When William Wilberforce, a member of the British Parliament, converted to Christianity, he began to earnestly seek to reform the evils he found within himself and the world around him. One of the glaring moral issues of the day was slavery, and after reading up on the subject and meeting with anti-slavery activists, Wilberforce became convinced that God was calling him to be an abolitionist. Wilberforce decided to concentrate on ending the slave trade rather than slavery itself, reasoning that the abolition of one would logically lead to the demise of the other. On May 12, 1789, Wilberforce made his first speech on the abolition of the slave trade before the House of Commons. He passionately made his case for why the trade was reprehensible and needed to cease. Wilberforce introduced a bill to abolish the trade, but it failed, a result he would become quite familiar with in the ensuing years. Yet Wilberforce never gave up, reintroducing the bill year after year, and the Slave Trade Act was finally passed in 1807.
The post-1968 civil rights story is one of the most important—and therefore sometimes the most difficult—discussions to have with students. It involves core values and lived experience about which many adults, let alone teenagers, are not especially reflective. White students can get defensive, while black students sometimes assume they know more than they actually do about how we got to where we are. Abstract assertion on the instructor’s part (like what I’ve just done, due to space limitations) is least likely to work well in conveying the issues. Fortunately, there are excellent materials easily available for experiential learning, the kind most likely to succeed and leave a lasting imprint. There are powerful primary sources , for example, with which to bring these themes to life and enable students to engage in activities such as role play debates that build empathy and circumvent defensiveness. Films also work well. Try, for example, segments of the Eyes on the Prize II series; or At the River I Stand , about the Memphis strike; An Unlikely Friendship , about class, schooling, and community power; or Chisholm ‘72: Unbought and Unbossed , about Shirley Chisholm’s race for the presidency.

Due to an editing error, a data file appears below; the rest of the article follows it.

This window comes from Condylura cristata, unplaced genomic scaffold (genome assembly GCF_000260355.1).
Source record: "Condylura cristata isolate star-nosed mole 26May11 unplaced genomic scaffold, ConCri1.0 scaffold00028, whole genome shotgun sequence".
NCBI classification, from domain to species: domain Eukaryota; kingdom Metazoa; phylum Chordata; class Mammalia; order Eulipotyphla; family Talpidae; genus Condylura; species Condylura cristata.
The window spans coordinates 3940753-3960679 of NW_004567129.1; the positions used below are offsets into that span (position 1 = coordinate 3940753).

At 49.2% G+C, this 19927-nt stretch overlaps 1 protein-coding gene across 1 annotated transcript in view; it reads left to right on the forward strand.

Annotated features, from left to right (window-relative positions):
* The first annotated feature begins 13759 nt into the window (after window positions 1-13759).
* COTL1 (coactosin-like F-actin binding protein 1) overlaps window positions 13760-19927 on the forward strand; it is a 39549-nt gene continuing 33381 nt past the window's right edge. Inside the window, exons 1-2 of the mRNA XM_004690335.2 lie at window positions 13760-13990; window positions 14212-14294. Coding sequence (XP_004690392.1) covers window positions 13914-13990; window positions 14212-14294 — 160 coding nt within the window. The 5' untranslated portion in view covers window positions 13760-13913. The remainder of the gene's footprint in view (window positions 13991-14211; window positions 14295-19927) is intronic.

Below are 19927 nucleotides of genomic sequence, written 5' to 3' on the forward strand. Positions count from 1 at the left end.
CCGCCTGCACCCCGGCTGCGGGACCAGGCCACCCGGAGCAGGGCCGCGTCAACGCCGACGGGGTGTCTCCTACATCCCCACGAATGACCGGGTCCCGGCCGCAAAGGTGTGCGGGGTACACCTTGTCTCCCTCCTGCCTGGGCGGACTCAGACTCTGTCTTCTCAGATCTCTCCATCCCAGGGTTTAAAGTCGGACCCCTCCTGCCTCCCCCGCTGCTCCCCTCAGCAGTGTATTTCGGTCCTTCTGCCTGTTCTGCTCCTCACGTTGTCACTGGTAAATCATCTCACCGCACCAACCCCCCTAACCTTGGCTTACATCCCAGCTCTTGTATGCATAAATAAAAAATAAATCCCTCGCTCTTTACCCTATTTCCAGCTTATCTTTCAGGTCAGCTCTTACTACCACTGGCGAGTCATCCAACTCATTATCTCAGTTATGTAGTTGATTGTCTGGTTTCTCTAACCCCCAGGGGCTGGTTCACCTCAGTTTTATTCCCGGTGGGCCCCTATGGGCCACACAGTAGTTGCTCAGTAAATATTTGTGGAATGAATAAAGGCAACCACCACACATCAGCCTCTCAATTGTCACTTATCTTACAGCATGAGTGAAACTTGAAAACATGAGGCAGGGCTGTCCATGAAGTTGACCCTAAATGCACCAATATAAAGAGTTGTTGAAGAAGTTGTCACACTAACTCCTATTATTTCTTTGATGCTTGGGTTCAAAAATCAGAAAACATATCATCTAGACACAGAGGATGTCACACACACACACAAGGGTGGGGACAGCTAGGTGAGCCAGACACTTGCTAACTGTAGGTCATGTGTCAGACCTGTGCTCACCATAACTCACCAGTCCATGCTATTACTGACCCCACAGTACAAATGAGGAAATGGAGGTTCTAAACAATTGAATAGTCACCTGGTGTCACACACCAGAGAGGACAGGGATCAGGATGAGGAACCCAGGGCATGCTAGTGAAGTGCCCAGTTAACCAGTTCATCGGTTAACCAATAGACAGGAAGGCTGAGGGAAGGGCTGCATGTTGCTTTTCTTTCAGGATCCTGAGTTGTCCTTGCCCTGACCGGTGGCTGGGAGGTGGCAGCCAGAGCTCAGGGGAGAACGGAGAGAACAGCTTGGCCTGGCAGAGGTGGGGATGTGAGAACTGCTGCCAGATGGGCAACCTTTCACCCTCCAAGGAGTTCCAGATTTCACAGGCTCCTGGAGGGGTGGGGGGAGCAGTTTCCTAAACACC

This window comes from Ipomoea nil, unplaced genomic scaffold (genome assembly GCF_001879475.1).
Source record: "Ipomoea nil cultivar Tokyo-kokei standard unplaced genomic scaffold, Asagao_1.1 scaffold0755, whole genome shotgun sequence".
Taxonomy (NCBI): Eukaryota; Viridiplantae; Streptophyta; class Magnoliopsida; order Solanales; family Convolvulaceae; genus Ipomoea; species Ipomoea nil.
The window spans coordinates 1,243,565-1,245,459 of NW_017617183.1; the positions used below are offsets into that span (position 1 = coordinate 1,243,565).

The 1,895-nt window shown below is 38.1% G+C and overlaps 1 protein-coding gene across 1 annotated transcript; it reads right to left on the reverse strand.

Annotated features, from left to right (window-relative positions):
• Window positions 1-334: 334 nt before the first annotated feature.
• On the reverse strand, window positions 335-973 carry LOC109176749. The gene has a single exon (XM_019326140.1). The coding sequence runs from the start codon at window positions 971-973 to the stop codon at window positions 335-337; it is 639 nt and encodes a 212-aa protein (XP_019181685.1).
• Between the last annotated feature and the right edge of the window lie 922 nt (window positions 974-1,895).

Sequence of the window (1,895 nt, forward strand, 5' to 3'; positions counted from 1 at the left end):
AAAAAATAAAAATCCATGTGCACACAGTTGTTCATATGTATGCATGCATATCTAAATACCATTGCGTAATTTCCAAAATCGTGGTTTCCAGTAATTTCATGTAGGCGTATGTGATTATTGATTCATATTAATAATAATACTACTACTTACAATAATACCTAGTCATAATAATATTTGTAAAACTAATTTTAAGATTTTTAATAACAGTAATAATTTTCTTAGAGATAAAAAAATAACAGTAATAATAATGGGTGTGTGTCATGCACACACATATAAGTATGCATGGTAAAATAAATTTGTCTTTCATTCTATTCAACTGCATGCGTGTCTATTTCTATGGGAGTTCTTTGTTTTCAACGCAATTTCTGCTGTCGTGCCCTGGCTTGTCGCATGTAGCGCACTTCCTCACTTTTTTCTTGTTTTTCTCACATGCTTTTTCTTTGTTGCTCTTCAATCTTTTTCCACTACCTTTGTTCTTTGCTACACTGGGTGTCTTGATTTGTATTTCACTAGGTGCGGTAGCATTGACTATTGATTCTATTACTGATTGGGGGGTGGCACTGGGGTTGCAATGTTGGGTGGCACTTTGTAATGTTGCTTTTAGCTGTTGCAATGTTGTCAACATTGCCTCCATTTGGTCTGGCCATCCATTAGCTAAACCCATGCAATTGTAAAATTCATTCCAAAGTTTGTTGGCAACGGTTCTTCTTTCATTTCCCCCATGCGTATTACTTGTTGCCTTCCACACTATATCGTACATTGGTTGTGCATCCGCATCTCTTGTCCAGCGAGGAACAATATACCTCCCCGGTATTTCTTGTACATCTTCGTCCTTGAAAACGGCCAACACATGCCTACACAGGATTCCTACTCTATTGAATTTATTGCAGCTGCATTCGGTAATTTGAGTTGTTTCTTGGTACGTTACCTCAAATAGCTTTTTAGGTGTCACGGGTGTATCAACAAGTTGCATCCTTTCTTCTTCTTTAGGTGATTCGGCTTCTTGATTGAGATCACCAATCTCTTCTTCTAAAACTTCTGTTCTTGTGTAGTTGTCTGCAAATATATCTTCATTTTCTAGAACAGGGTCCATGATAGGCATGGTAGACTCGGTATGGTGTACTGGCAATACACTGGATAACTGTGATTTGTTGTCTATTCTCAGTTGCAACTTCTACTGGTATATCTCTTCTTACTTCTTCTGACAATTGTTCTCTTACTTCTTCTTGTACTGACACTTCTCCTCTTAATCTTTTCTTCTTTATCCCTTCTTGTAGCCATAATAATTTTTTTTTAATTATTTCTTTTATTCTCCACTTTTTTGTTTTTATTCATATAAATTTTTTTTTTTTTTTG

A third serious setback was Egypt. The collapse of Hosni Mubarak’s regime in 2011, amid giant protests, raised hopes that democracy would spread in the Middle East. But the euphoria soon turned to despair. Egypt’s ensuing elections were won not by liberal activists (who were hopelessly divided into a myriad of Pythonesque parties) but by Muhammad Morsi’s Muslim Brotherhood. Mr Morsi treated democracy as a winner-takes-all system, packing the state with Brothers, granting himself almost unlimited powers and creating an upper house with a permanent Islamic majority. In July 2013 the army stepped in, arresting Egypt’s first democratically elected president, imprisoning leading members of the Brotherhood and killing hundreds of demonstrators. Along with war in Syria and anarchy in Libya, this has dashed the hope that the Arab spring would lead to a flowering of democracy across the Middle East.